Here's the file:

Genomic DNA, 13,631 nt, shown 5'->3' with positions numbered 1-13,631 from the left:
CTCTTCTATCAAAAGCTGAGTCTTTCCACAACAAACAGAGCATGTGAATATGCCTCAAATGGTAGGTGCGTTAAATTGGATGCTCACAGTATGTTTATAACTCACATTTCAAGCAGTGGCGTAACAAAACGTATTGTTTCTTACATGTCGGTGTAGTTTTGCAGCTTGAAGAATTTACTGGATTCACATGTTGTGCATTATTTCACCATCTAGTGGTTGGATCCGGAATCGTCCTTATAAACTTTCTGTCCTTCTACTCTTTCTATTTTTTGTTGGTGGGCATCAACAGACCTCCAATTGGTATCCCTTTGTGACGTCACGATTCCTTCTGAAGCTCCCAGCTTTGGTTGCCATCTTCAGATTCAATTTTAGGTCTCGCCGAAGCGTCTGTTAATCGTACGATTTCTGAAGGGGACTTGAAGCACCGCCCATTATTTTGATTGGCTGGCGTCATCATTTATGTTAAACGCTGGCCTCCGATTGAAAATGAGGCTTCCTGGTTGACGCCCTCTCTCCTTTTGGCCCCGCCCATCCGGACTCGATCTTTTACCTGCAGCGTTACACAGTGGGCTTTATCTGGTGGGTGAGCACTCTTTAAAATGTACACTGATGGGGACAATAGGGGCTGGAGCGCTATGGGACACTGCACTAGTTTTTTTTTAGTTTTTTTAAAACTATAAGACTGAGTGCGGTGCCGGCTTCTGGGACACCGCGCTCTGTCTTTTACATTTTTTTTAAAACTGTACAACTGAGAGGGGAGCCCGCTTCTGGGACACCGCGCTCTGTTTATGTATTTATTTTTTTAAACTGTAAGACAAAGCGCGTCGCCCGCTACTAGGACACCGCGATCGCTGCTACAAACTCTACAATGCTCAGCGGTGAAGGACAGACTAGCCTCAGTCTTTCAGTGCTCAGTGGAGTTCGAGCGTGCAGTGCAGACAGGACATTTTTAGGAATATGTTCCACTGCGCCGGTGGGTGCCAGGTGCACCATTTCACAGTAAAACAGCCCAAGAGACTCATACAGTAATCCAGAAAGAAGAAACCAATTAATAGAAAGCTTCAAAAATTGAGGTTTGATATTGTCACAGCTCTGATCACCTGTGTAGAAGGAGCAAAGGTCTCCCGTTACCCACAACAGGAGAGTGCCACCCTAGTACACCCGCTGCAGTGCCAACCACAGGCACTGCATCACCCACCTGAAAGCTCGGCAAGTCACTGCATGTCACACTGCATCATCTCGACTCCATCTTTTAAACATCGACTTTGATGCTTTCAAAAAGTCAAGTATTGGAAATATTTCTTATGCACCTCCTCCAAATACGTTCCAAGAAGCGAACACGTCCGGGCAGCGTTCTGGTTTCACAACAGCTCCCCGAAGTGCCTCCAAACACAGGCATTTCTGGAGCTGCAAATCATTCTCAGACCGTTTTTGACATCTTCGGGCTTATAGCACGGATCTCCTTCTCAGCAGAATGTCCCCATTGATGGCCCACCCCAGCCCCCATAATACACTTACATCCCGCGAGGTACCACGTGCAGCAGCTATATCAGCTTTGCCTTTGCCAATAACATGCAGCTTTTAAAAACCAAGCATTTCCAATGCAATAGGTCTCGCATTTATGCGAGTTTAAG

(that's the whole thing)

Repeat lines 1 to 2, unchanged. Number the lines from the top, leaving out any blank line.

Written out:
Genomic DNA, 13,631 nt, shown 5'->3' with positions numbered 1-13,631 from the left:
CTCTTCTATCAAAAGCTGAGTCTTTCCACAACAAACAGAGCATGTGAATATGCCTCAAATGGTAGGTGCGTTAAATTGGATGCTCACAGTATGTTTATAACTCACATTTCAAGCAGTGGCGTAACAAAACGTATTGTTTCTTACATGTCGGTGTAGTTTTGCAGCTTGAAGAATTTACTGGATTCACATGTTGTGCATTATTTCACCATCTAGTGGTTGGATCCGGAATCGTCCTTATAAACTTTCTGTCCTTCTACTCTTTCTATTTTTTGTTGGTGGGCATCAACAGACCTCCAATTGGTATCCCTTTGTGACGTCACGATTCCTTCTGAAGCTCCCAGCTTTGGTTGCCATCTTCAGATTCAATTTTAGGTCTCGCCGAAGCGTCTGTTAATCGTACGATTTCTGAAGGGGACTTGAAGCACCGCCCATTATTTTGATTGGCTGGCGTCATCATTTATGTTAAACGCTGGCCTCCGATTGAAAATGAGGCTTCCTGGTTGACGCCCTCTCTCCTTTTGGCCCCGCCCATCCGGACTCGATCTTTTACCTGCAGCGTTACACAGTGGGCTTTATCTGGTGGGTGAGCACTCTTTAAAATGTACACTGATGGGGACAATAGGGGCTGGAGCGCTATGGGACACTGCACTAGTTTTTTTTTAGTTTTTTTAAAACTATAAGACTGAGTGCGGTGCCGGCTTCTGGGACACCGCGCTCTGTCTTTTACATTTTTTTTAAAACTGTACAACTGAGAGGGGAGCCCGCTTCTGGGACACCGCGCTCTGTTTATGTATTTATTTTTTTAAACTGTAAGACAAAGCGCGTCGCCCGCTACTAGGACACCGCGATCGCTGCTACAAACTCTACAATGCTCAGCGGTGAAGGACAGACTAGCCTCAGTCTTTCAGTGCTCAGTGGAGTTCGAGCGTGCAGTGCAGACAGGACATTTTTAGGAATATGTTCCACTGCGCCGGTGGGTGCCAGGTGCACCATTTCACAGTAAAACAGCCCAAGAGACTCATACAGTAATCCAGAAAGAAGAAACCAATTAATAGAAAGCTTCAAAAATTGAGGTTTGATATTGTCACAGCTCTGATCACCTGTGTAGAAGGAGCAAAGGTCTCCCGTTACCCACAACAGGAGAGTGCCACCCTAGTACACCCGCTGCAGTGCCAACCACAGGCACTGCATCACCCACCTGAAAGCTCGGCAAGTCACTGCATGTCACACTGCATCATCTCGACTCCATCTTTTAAACATCGACTTTGATGCTTTCAAAAAGTCAAGTATTGGAAATATTTCTTATGCACCTCCTCCAAATACGTTCCAAGAAGCGAACACGTCCGGGCAGCGTTCTGGTTTCACAACAGCTCCCCGAAGTGCCTCCAAACACAGGCATTTCTGGAGCTGCAAATCATTCTCAGACCGTTTTTGACATCTTCGGGCTTATAGCACGGATCTCCTTCTCAGCAGAATGTCCCCATTGATGGCCCACCCCAGCCCCCATAATACACTTACATCCCGCGAGGTACCACGTGCAGCAGCTATATCAGCTTTGCCTTTGCCAATAACATGCAGCTTTTAAAAACCAAGCATTTCCAATGCAATAGGTCTCGCATTTATGCGAGTTTAAG